Life in the fifties, we can say, is different than what life has turned into today. Most couples got married in their early twenties, had children and “lived happily ever after”. The men went out and worked (the instrumental role), their salary usually covered the household expenses. The women stayed home (the expressive role), raised the children and took care of the house. Life was very simple. As time went on, the roles of the household began to shift with more and more women were entering the workforce. (Kunz 5-19) The three articles discussed present the differences and surprisingly similarities of past and present households.
In May 1955, Housekeeping Monthly published an ...view middle of the document...
Although the author portrays the married woman as having the sole purpose of pleasing her husband, this guide is aided to help her succeed at this task.
In contrasting The Good Wife’s Guide, as more and more women enter the workforce, an article published by the New York Times in 2009, As Layoffs Surge, Women May Pass Men in Job Force show statistics with women holding about 49 percent of the nations jobs yet, “women earn only eight cents for each dollar of their male counterparts’ income” (Rampell). More women are taking on the title of “ the breadwinner” and much more responsibilities than just cooking and cleaning. However, what is most interesting in the article is a statement about employed women still devoting more time to children and the home than employed men. (Rampell) The author of, As Layoffs…, Catherine Rampell, bases her arguments on facts. She mentions statistics well throughout the article as well as economists point of view. She interviews people who have been struck by the recession and gets real life points of view.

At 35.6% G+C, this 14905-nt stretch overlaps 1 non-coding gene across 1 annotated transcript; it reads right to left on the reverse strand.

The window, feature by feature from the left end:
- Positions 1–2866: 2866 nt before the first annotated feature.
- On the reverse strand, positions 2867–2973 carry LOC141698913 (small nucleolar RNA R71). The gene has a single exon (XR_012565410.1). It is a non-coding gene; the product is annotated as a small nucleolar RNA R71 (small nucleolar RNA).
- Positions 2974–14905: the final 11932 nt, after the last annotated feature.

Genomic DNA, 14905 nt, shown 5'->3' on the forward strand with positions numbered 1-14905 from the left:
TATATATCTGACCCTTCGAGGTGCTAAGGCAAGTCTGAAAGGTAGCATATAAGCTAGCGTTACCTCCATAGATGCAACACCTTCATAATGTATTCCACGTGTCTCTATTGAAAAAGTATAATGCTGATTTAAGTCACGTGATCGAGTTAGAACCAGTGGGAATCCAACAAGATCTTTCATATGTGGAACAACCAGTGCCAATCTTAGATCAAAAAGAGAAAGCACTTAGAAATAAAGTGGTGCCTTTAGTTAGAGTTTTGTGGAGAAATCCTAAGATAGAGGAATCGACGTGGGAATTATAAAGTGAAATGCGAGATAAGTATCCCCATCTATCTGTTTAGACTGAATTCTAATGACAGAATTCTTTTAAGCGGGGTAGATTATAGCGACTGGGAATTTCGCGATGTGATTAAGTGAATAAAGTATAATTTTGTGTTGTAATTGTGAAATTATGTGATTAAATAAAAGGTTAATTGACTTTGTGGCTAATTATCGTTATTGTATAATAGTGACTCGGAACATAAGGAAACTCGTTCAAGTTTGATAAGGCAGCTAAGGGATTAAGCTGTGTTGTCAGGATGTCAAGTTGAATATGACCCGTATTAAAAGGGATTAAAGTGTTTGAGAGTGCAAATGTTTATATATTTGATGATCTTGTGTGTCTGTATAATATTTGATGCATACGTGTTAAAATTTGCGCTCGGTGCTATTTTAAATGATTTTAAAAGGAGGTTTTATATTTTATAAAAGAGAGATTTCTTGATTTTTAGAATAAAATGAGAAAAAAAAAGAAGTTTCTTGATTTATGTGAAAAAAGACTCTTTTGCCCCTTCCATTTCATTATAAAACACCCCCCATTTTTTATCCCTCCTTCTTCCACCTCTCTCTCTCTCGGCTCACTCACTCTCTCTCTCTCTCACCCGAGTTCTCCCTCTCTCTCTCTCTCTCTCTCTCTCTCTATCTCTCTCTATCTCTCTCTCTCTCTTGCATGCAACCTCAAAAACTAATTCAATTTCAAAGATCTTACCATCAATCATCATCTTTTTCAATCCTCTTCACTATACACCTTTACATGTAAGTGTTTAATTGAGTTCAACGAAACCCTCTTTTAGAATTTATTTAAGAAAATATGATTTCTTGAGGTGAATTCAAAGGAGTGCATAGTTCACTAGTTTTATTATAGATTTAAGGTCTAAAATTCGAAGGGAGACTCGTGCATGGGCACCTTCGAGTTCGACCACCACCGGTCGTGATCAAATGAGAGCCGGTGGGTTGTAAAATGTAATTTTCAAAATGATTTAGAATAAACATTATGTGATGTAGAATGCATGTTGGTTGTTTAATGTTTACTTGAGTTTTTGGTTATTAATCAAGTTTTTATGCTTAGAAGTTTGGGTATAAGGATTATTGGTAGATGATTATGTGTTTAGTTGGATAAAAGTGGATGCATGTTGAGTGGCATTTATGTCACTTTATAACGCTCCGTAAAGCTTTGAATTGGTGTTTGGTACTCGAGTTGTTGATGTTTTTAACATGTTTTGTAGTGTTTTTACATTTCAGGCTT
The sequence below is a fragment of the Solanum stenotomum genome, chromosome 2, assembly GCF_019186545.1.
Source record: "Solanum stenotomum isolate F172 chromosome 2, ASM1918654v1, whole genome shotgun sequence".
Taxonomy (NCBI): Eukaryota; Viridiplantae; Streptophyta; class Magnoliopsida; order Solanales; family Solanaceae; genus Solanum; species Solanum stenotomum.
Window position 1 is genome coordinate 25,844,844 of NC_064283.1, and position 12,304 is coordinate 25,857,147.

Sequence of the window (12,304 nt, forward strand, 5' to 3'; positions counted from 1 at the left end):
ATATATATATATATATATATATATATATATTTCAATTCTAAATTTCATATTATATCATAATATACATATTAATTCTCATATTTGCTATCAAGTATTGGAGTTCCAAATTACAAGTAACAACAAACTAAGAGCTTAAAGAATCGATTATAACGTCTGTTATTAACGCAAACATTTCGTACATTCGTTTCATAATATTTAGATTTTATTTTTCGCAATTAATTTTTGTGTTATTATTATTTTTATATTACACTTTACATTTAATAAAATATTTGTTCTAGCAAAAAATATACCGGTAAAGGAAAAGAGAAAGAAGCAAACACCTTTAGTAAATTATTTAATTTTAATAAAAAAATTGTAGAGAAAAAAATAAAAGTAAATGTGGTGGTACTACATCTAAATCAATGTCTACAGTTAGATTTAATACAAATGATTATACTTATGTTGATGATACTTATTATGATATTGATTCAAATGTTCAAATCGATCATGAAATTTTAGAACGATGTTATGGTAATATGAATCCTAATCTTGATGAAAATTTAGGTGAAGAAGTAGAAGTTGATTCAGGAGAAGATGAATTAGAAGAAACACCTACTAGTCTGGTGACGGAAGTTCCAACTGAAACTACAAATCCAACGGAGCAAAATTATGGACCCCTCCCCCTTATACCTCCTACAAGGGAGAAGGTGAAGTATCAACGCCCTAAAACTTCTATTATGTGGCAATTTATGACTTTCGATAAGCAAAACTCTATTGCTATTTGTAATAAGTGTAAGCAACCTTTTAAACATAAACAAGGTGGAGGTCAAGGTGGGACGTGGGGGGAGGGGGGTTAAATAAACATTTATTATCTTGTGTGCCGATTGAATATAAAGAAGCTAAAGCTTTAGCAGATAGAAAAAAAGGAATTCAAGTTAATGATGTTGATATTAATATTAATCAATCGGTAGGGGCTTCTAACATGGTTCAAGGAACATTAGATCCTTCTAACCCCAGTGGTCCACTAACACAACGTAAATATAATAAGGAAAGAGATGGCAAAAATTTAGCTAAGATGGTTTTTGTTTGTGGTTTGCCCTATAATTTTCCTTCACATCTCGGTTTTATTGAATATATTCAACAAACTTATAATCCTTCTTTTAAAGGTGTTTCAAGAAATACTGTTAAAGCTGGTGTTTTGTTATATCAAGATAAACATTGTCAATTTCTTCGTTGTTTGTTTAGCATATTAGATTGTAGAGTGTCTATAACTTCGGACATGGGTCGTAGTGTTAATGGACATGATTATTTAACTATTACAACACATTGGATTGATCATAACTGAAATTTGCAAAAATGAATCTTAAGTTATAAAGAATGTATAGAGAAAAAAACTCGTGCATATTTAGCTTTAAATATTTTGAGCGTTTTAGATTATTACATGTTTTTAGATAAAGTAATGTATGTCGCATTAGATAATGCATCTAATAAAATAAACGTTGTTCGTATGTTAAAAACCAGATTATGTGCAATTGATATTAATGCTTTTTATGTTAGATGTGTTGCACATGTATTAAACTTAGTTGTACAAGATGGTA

The final article, Golden Anniversary Reflections: Changes in Marriage After Fifty Years goes into detail about the shifts of household roles, the laws pertaining to marriage and many new trends emerging to the discussion of marriage. The author, Ann Laquer Estin, tells us about family and marriage law and how different they were just fifty years ago. A statement in the article, “Most married couples observed clear and distinct gender roles, with men bearing the responsibility as breadwinners and women’s lives defined by their tasks as wives as mothers” says it all about how life was decades ago. The article explained how it took women time to gain the right to contract and own property. (Estin 333-352)
Fewer people marry today than in the fifties and tend to be older according to Estin findings from the Census data. Divorce rates soared from the sixties through the eighties and finally started declining into present time. Also discussed were trends of new non-marital families such as singles parents, cohabitation, and extended and blended families. Estin concludes her article by saying, “The challenge ahead is to preserve what has been constant and make room for the changes…” (333-352). Estin definitely bases her arguments on facts. She uses statistics, other credible sources such as other authors and Supreme Court cases to state her arguments.
What I noticed between the articles was, yes, how the times have changed, however; still some similarities remain between household roles. In The Good Wife’s Guide, the author goes onto tell readers what women should be...